Mucking in regardless
Posted: 29 Dec 2009 @ 00:00
High Anglicans helped make ecumenical history in 1910, says William Jacob
The World Missionary Conference, Edinburgh 1910
Church Times Bookshop £27
THE Church Times warned against the Church of England’s participation in the World Missionary Conference in Edinburgh in 1910, fearing it would undermine the Church’s Catholicity. Anglo-Catholic fears of contamination by undenominational Protestantism nearly prevented the C of E’s involvement in a seminal event in the history of mission and ecumenism, which directly contributed to the re-Catholicising of numbers of Protestant Churches.
Brian Stanley, director of the Centre for the Study of Christianity in the Non-Western World in Edinburgh University, lucidly and expertly tells the story of this key moment in Christian missionary history, and the ecumenical movement, which eventually trans-formed relations between the Churches.
The 1910 World Missionary Conference was the product of a world startlingly different from ours, at the apex of Western Protestant missionary activity and Western imperialism. The 1215 delegates included only 18 Asians and one African, and very few women. Attitudes shown to non-white races were, at the least, patronising.
From the 1850s, representatives of Continental, American, and British Protestant and Evangelical missionary societies occasionally met to discuss matters of common interest. During the 1880s, the World Student Christian Federation (WSCF), of which the British Student Christian Movement (SCM) was part, developed an interdenominational — as opposed to an undenominational — principle, encouraging practical co-operation between Christians of different denominations while respecting each other’s church order and theological convictions.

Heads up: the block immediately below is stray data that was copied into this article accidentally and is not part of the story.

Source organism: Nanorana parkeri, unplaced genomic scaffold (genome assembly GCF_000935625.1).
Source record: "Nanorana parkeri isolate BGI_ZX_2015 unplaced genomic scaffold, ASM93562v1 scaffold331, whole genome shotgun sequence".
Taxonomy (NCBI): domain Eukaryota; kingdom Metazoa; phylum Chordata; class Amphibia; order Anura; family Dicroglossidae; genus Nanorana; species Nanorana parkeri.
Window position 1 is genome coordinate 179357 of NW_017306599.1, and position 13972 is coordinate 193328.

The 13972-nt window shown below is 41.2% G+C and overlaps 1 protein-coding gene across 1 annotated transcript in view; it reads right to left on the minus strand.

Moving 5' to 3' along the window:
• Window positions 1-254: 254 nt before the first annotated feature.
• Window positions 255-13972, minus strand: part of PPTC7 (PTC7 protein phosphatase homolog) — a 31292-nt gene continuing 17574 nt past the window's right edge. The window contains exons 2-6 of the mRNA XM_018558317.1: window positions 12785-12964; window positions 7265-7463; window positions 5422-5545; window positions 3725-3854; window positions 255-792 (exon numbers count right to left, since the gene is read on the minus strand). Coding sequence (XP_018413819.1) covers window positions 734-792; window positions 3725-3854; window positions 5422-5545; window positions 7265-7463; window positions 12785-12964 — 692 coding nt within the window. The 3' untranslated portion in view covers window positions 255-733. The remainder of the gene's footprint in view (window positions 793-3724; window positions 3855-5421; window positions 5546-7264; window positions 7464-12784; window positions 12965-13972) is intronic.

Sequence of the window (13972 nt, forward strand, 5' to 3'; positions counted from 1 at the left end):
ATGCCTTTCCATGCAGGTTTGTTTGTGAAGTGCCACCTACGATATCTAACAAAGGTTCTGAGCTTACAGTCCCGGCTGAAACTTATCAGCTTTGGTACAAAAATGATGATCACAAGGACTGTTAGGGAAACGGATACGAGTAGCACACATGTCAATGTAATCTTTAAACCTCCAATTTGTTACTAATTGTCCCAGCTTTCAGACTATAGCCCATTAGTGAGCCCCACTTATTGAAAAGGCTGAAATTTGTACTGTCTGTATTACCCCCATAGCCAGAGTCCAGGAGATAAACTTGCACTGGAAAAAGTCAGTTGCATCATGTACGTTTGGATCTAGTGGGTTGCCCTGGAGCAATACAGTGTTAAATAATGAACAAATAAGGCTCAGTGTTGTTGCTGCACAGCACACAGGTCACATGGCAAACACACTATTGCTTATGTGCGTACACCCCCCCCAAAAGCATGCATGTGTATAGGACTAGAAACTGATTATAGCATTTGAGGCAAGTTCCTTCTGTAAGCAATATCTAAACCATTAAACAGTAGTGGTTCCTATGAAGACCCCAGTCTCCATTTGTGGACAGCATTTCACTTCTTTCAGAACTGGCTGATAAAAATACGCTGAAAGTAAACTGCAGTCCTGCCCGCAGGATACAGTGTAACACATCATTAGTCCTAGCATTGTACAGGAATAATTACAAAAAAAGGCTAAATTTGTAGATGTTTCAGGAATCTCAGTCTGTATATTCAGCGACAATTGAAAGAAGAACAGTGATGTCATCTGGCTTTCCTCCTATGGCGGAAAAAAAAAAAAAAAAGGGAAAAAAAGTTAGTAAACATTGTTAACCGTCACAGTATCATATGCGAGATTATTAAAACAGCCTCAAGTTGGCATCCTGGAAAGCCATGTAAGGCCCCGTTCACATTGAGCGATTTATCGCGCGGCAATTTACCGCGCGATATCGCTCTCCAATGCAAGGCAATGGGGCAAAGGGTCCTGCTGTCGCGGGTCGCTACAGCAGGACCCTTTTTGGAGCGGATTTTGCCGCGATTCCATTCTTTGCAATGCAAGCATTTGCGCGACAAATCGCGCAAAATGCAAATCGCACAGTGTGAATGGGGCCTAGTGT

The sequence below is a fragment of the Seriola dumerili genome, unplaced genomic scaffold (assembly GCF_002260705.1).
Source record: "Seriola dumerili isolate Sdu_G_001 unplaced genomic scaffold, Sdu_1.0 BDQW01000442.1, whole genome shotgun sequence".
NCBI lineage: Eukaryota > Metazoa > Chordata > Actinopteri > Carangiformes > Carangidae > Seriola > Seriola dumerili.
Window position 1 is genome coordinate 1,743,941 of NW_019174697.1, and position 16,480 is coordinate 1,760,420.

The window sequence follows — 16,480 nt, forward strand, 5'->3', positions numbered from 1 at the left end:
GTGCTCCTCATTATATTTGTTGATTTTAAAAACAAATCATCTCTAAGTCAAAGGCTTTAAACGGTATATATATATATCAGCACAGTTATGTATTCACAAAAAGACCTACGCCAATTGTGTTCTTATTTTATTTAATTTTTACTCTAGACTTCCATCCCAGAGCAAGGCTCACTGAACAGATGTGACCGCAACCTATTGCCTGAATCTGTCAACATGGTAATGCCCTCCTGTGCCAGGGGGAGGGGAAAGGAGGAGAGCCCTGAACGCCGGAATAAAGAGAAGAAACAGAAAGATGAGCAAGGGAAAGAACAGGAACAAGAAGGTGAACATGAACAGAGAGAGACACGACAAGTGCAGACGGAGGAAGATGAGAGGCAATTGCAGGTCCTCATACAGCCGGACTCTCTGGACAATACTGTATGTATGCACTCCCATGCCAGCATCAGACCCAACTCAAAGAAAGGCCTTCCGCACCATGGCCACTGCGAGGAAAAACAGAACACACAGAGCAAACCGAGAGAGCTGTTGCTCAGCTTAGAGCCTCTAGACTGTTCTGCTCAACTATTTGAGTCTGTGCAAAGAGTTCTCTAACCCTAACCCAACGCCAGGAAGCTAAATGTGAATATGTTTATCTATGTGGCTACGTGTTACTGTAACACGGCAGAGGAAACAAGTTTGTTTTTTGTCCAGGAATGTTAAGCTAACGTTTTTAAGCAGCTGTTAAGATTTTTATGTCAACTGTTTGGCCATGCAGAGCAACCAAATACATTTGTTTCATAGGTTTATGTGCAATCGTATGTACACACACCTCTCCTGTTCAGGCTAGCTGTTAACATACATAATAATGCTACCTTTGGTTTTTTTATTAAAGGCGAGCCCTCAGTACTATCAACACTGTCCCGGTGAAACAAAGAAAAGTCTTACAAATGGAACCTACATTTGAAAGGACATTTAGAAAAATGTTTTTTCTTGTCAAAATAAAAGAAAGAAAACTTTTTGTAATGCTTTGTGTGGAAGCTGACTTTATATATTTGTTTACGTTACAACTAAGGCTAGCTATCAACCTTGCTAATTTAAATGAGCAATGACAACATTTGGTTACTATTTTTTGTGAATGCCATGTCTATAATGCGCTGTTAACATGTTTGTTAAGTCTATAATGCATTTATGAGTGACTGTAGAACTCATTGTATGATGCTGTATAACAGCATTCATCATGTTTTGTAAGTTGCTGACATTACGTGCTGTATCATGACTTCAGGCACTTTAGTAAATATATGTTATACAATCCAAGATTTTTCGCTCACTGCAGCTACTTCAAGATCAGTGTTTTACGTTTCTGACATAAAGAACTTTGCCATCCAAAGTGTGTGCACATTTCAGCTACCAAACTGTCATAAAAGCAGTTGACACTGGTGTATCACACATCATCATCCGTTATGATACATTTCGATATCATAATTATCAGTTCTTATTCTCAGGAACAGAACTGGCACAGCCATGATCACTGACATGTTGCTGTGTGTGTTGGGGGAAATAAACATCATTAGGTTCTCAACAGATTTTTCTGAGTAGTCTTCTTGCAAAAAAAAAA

Some high-church Anglicans, including Charles Gore, E. S. Talbot, and W. H. Kelly (founder of the Society of the Sacred Mission) were influenced by SCM, and open to meeting members of other denominations to discuss the “science of mission”, provided no theological resolutions were passed.
Stanley tells the fascinating story of how Archbishop Randall Davidson, Gore, Talbot, Kelly, and W. H. Frere of the Community of the Resurrection were persuaded by the leaders of WSCF and SCM to take part in the Conference, drawing in the high-church missionary societies, to contribute their understanding of Catholic order to understanding mission, which in due course resulted in unions of Churches, pioneered by the Church of South India.
In many ways, the conference provided the model for subsequent great ecumenical conferences. Stanley describes the detailed diplomacy and planning, including the eight preparatory “commissions”, the style of debate, the involvement of students, and the complex negotiations, in which the Anglo-Catholic Frere was closely involved, for a continuation committee beyond the conference. These led to the International Missionary Council, and the great ecumenical conferences of the 1920s and ’30s, and, in due course, the establishment of the World Council of Churches in 1948.
The Ven. William Jacob is the Archdeacon of Charing Cross.
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